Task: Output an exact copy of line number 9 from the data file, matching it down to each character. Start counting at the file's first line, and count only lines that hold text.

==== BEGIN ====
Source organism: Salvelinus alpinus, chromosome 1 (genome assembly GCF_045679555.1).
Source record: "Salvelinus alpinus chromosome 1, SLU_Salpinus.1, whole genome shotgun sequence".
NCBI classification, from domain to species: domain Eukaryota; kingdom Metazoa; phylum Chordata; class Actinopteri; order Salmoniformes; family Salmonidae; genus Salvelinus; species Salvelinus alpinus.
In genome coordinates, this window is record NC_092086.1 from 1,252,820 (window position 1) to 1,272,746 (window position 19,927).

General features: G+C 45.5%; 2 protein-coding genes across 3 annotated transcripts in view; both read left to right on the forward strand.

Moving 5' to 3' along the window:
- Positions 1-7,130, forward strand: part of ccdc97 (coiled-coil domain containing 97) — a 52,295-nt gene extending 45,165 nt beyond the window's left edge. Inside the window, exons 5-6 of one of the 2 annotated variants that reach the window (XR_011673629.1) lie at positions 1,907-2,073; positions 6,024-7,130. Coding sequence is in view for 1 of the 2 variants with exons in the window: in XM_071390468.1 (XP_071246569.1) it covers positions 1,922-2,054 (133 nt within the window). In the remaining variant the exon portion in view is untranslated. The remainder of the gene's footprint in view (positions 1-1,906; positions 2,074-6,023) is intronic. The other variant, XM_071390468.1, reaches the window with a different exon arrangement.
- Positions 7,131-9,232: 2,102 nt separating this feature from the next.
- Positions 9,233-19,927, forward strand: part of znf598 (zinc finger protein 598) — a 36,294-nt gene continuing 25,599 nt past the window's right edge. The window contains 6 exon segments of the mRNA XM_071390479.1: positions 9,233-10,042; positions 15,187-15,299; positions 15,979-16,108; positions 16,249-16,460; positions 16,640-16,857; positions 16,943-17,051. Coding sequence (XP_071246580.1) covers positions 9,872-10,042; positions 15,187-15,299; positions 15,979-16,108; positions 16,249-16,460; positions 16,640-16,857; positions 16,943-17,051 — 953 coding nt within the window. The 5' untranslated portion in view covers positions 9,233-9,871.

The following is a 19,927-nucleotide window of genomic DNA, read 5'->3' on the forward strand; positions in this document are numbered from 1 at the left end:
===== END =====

- Positions 9,233-19,927, forward strand: part of znf598 (zinc finger protein 598) — a 36,294-nt gene continuing 25,599 nt past the window's right edge. The window contains 6 exon segments of the mRNA XM_071390479.1: positions 9,233-10,042; positions 15,187-15,299; positions 15,979-16,108; positions 16,249-16,460; positions 16,640-16,857; positions 16,943-17,051. Coding sequence (XP_071246580.1) covers positions 9,872-10,042; positions 15,187-15,299; positions 15,979-16,108; positions 16,249-16,460; positions 16,640-16,857; positions 16,943-17,051 — 953 coding nt within the window. The 5' untranslated portion in view covers positions 9,233-9,871.